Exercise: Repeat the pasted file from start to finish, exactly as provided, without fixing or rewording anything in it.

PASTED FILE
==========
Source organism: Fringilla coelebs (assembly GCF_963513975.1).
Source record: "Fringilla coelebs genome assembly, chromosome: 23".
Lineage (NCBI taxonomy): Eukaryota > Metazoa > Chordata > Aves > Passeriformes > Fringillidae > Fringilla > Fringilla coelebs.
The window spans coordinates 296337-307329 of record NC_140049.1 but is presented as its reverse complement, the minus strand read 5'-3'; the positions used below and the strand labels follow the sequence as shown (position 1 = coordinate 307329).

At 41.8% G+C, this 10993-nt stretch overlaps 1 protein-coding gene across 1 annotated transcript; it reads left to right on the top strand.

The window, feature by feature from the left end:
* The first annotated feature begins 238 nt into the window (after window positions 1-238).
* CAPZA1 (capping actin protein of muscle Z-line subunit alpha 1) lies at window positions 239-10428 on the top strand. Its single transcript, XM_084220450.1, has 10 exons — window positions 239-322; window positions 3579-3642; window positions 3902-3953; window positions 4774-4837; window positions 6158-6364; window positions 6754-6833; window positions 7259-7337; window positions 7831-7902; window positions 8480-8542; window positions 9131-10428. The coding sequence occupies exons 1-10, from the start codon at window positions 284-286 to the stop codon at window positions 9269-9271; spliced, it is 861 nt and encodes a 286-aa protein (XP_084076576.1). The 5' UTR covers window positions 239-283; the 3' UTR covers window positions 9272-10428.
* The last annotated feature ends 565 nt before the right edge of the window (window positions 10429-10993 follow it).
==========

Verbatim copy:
Source organism: Fringilla coelebs (assembly GCF_963513975.1).
Source record: "Fringilla coelebs genome assembly, chromosome: 23".
Lineage (NCBI taxonomy): Eukaryota > Metazoa > Chordata > Aves > Passeriformes > Fringillidae > Fringilla > Fringilla coelebs.
The window spans coordinates 296337-307329 of record NC_140049.1 but is presented as its reverse complement, the minus strand read 5'-3'; the positions used below and the strand labels follow the sequence as shown (position 1 = coordinate 307329).

At 41.8% G+C, this 10993-nt stretch overlaps 1 protein-coding gene across 1 annotated transcript; it reads left to right on the top strand.

The window, feature by feature from the left end:
* The first annotated feature begins 238 nt into the window (after window positions 1-238).
* CAPZA1 (capping actin protein of muscle Z-line subunit alpha 1) lies at window positions 239-10428 on the top strand. Its single transcript, XM_084220450.1, has 10 exons — window positions 239-322; window positions 3579-3642; window positions 3902-3953; window positions 4774-4837; window positions 6158-6364; window positions 6754-6833; window positions 7259-7337; window positions 7831-7902; window positions 8480-8542; window positions 9131-10428. The coding sequence occupies exons 1-10, from the start codon at window positions 284-286 to the stop codon at window positions 9269-9271; spliced, it is 861 nt and encodes a 286-aa protein (XP_084076576.1). The 5' UTR covers window positions 239-283; the 3' UTR covers window positions 9272-10428.
* The last annotated feature ends 565 nt before the right edge of the window (window positions 10429-10993 follow it).